Posts Tagged ‘Ten Certifications’

Labor Certification and the Ten Certifications

Wednesday, September 4th, 2019 by W. Scott Railton

Labor certification is the process by which an employer recruits for a position, to determine if there are any available, willing, minimally qualified persons for the position. Fundamentally, the Department of Labor’s labor certification irotects the U.S. workforce first. It then secondly enables U.S. employers to petition for foreign workers, where no U.S. workers are available.

There are some occupations that the Department of Labor has long-determined there is a shortage of workers for, such as professional nurses and physical therapists. For these occupations, employers can forego most of the recruitment process. There are other occupations and areas where it is widely known that there is a shortage of available workers, such as is the case with physicians who are willing to working in a designated health professional shortage area.

Sometimes, a position is hard to fill because it requires very specific training or a large measure of industry-specific experience. The U.S. labor force and the employment needs to the U.S. are diverse, encompassing many factors.

The labor certification process is working well for employers. It takes an investment in time and money to pursue a labor certification and permanent residence for an employee, but this is one area of immigration where processing times are relatively good.

Each employer has to make ten attestations with a labor certification application. These attestations capture much of what is required of employers and the factors that need to be considered in pursuing an application. Here they are:

By virtue of my signature below, I HEREBY CERTIFY the following conditions of employment:

1. The offered wage equals or exceeds the prevailing wage and I will pay at least the prevailing wage.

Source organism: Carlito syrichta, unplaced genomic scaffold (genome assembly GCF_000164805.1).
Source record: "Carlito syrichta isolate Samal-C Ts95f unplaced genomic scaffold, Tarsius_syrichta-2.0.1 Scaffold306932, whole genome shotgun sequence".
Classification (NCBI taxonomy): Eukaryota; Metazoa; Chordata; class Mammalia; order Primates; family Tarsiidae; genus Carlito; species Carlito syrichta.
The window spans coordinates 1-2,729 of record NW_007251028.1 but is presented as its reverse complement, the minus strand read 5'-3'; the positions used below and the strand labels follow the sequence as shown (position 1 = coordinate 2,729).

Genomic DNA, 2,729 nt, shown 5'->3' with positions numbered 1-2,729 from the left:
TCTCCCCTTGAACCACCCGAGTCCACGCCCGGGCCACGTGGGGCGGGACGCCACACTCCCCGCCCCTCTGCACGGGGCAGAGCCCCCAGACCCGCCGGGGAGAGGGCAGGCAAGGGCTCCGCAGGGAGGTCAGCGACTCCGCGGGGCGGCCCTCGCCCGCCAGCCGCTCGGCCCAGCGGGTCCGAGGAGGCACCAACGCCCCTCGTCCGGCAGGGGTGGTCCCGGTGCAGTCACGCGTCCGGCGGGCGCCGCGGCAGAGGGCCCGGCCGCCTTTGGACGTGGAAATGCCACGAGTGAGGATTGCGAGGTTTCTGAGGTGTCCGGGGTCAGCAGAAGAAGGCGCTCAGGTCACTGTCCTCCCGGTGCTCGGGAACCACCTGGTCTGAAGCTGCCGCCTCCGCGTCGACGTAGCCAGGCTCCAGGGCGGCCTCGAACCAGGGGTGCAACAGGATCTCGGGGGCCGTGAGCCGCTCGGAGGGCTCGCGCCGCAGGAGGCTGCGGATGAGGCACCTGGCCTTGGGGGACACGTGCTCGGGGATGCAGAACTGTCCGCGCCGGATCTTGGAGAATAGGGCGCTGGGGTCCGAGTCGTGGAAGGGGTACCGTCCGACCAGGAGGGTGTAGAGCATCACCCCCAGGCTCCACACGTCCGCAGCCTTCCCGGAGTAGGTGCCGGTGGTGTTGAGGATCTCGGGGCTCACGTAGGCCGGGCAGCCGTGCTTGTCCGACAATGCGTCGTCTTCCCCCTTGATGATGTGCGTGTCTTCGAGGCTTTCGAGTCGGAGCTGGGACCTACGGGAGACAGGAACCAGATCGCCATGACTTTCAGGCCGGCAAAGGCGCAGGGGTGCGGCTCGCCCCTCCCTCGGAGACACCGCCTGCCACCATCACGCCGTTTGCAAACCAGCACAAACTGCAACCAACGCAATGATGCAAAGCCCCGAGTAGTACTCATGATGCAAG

2. The wage is not based on commissions, bonuses or other incentives, unless I guarantees a wage paid on a weekly, bi-weekly, or monthly basis that equals or exceeds the prevailing wage.

3. I have enough funds available to pay the wage or salary offered the alien.

4. I will be able to place the alien on the payroll on or before the date of the alien’s proposed entrance int o the United States.

5. The job opportunity does not involve unlawful discrimination by race, creed, color, national origin, age, sex, religion, handicap, or citizenship.

6. The job opportunity is not: a. Vacant because the former occupant is on strike or is being locked out in the course of a labor dispute involving a work stoppage; or b. At issue in a labor dispute involving a work stoppage.

7. The job opportunity’s terms, conditions, and occupational environment are not contrary to Federal, state or local law.

8. The job opportunity has been and is clearly open to any U.S. worker.

9. The U.S. workers who applied for the job opportunity were rejected for lawful job-related reasons.

10.The job opportunity is for full-time, permanent employment for an employer other than the alien.

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